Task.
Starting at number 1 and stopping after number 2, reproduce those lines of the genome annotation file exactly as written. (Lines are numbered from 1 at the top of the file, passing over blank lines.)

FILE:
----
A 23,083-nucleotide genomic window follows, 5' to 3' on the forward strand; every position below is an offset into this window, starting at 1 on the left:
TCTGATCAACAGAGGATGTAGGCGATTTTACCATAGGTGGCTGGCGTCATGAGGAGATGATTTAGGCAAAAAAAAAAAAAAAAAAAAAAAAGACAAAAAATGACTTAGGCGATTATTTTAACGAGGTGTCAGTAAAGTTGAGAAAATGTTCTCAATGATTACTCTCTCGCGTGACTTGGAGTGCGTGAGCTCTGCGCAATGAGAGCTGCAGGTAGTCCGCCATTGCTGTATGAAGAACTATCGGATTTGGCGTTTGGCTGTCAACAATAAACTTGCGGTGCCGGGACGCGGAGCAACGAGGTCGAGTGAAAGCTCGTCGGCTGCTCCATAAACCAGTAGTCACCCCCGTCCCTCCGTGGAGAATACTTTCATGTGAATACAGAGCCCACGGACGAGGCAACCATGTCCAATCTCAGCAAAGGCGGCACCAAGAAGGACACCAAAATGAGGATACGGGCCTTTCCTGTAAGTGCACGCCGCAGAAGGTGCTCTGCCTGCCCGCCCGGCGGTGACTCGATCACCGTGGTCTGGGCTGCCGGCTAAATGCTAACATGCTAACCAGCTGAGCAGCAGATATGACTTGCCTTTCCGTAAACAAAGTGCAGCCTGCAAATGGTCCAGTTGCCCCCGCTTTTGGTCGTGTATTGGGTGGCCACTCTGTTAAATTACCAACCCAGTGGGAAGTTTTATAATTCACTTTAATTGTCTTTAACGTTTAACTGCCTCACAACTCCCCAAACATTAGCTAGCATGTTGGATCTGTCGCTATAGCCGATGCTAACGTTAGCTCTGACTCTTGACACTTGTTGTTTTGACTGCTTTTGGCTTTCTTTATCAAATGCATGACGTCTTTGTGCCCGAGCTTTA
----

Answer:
A 23,083-nucleotide genomic window follows, 5' to 3' on the forward strand; every position below is an offset into this window, starting at 1 on the left:
TCTGATCAACAGAGGATGTAGGCGATTTTACCATAGGTGGCTGGCGTCATGAGGAGATGATTTAGGCAAAAAAAAAAAAAAAAAAAAAAAAGACAAAAAATGACTTAGGCGATTATTTTAACGAGGTGTCAGTAAAGTTGAGAAAATGTTCTCAATGATTACTCTCTCGCGTGACTTGGAGTGCGTGAGCTCTGCGCAATGAGAGCTGCAGGTAGTCCGCCATTGCTGTATGAAGAACTATCGGATTTGGCGTTTGGCTGTCAACAATAAACTTGCGGTGCCGGGACGCGGAGCAACGAGGTCGAGTGAAAGCTCGTCGGCTGCTCCATAAACCAGTAGTCACCCCCGTCCCTCCGTGGAGAATACTTTCATGTGAATACAGAGCCCACGGACGAGGCAACCATGTCCAATCTCAGCAAAGGCGGCACCAAGAAGGACACCAAAATGAGGATACGGGCCTTTCCTGTAAGTGCACGCCGCAGAAGGTGCTCTGCCTGCCCGCCCGGCGGTGACTCGATCACCGTGGTCTGGGCTGCCGGCTAAATGCTAACATGCTAACCAGCTGAGCAGCAGATATGACTTGCCTTTCCGTAAACAAAGTGCAGCCTGCAAATGGTCCAGTTGCCCCCGCTTTTGGTCGTGTATTGGGTGGCCACTCTGTTAAATTACCAACCCAGTGGGAAGTTTTATAATTCACTTTAATTGTCTTTAACGTTTAACTGCCTCACAACTCCCCAAACATTAGCTAGCATGTTGGATCTGTCGCTATAGCCGATGCTAACGTTAGCTCTGACTCTTGACACTTGTTGTTTTGACTGCTTTTGGCTTTCTTTATCAAATGCATGACGTCTTTGTGCCCGAGCTTTA